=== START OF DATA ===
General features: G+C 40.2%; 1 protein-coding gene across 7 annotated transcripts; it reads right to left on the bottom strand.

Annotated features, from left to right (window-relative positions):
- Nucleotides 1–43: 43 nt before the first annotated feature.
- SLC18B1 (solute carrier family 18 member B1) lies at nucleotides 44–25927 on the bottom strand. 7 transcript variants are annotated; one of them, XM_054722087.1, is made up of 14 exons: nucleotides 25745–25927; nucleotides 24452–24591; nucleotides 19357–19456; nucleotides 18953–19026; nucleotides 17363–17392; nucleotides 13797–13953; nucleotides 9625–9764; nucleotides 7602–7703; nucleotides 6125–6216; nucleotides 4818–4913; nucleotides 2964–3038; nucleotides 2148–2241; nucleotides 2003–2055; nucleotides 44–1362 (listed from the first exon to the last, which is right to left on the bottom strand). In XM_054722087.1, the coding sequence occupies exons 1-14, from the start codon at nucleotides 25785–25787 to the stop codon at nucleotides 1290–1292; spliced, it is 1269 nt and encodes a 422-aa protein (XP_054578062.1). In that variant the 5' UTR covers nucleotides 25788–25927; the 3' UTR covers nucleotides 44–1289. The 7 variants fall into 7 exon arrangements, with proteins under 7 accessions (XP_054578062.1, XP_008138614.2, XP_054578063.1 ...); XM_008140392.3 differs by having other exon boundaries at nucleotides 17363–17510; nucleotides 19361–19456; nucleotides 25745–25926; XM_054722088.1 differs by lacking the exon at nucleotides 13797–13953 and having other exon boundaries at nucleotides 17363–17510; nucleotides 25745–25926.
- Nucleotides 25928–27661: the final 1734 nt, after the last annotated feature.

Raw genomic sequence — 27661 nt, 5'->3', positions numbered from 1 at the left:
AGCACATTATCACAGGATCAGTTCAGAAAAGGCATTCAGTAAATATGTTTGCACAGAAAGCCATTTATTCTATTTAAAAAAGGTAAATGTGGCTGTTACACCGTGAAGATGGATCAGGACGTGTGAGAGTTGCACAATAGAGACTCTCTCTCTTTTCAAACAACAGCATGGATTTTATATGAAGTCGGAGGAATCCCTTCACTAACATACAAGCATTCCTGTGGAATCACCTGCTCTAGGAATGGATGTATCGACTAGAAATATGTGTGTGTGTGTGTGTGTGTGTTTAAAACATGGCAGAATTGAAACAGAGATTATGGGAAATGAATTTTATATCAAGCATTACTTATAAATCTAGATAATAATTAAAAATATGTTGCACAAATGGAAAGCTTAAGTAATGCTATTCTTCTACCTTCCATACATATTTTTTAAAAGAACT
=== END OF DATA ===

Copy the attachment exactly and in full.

General features: G+C 40.2%; 1 protein-coding gene across 7 annotated transcripts; it reads right to left on the bottom strand.

Annotated features, from left to right (window-relative positions):
- Nucleotides 1–43: 43 nt before the first annotated feature.
- SLC18B1 (solute carrier family 18 member B1) lies at nucleotides 44–25927 on the bottom strand. 7 transcript variants are annotated; one of them, XM_054722087.1, is made up of 14 exons: nucleotides 25745–25927; nucleotides 24452–24591; nucleotides 19357–19456; nucleotides 18953–19026; nucleotides 17363–17392; nucleotides 13797–13953; nucleotides 9625–9764; nucleotides 7602–7703; nucleotides 6125–6216; nucleotides 4818–4913; nucleotides 2964–3038; nucleotides 2148–2241; nucleotides 2003–2055; nucleotides 44–1362 (listed from the first exon to the last, which is right to left on the bottom strand). In XM_054722087.1, the coding sequence occupies exons 1-14, from the start codon at nucleotides 25785–25787 to the stop codon at nucleotides 1290–1292; spliced, it is 1269 nt and encodes a 422-aa protein (XP_054578062.1). In that variant the 5' UTR covers nucleotides 25788–25927; the 3' UTR covers nucleotides 44–1289. The 7 variants fall into 7 exon arrangements, with proteins under 7 accessions (XP_054578062.1, XP_008138614.2, XP_054578063.1 ...); XM_008140392.3 differs by having other exon boundaries at nucleotides 17363–17510; nucleotides 19361–19456; nucleotides 25745–25926; XM_054722088.1 differs by lacking the exon at nucleotides 13797–13953 and having other exon boundaries at nucleotides 17363–17510; nucleotides 25745–25926.
- Nucleotides 25928–27661: the final 1734 nt, after the last annotated feature.

Raw genomic sequence — 27661 nt, 5'->3', positions numbered from 1 at the left:
AGCACATTATCACAGGATCAGTTCAGAAAAGGCATTCAGTAAATATGTTTGCACAGAAAGCCATTTATTCTATTTAAAAAAGGTAAATGTGGCTGTTACACCGTGAAGATGGATCAGGACGTGTGAGAGTTGCACAATAGAGACTCTCTCTCTTTTCAAACAACAGCATGGATTTTATATGAAGTCGGAGGAATCCCTTCACTAACATACAAGCATTCCTGTGGAATCACCTGCTCTAGGAATGGATGTATCGACTAGAAATATGTGTGTGTGTGTGTGTGTGTGTTTAAAACATGGCAGAATTGAAACAGAGATTATGGGAAATGAATTTTATATCAAGCATTACTTATAAATCTAGATAATAATTAAAAATATGTTGCACAAATGGAAAGCTTAAGTAATGCTATTCTTCTACCTTCCATACATATTTTTTAAAAGAACT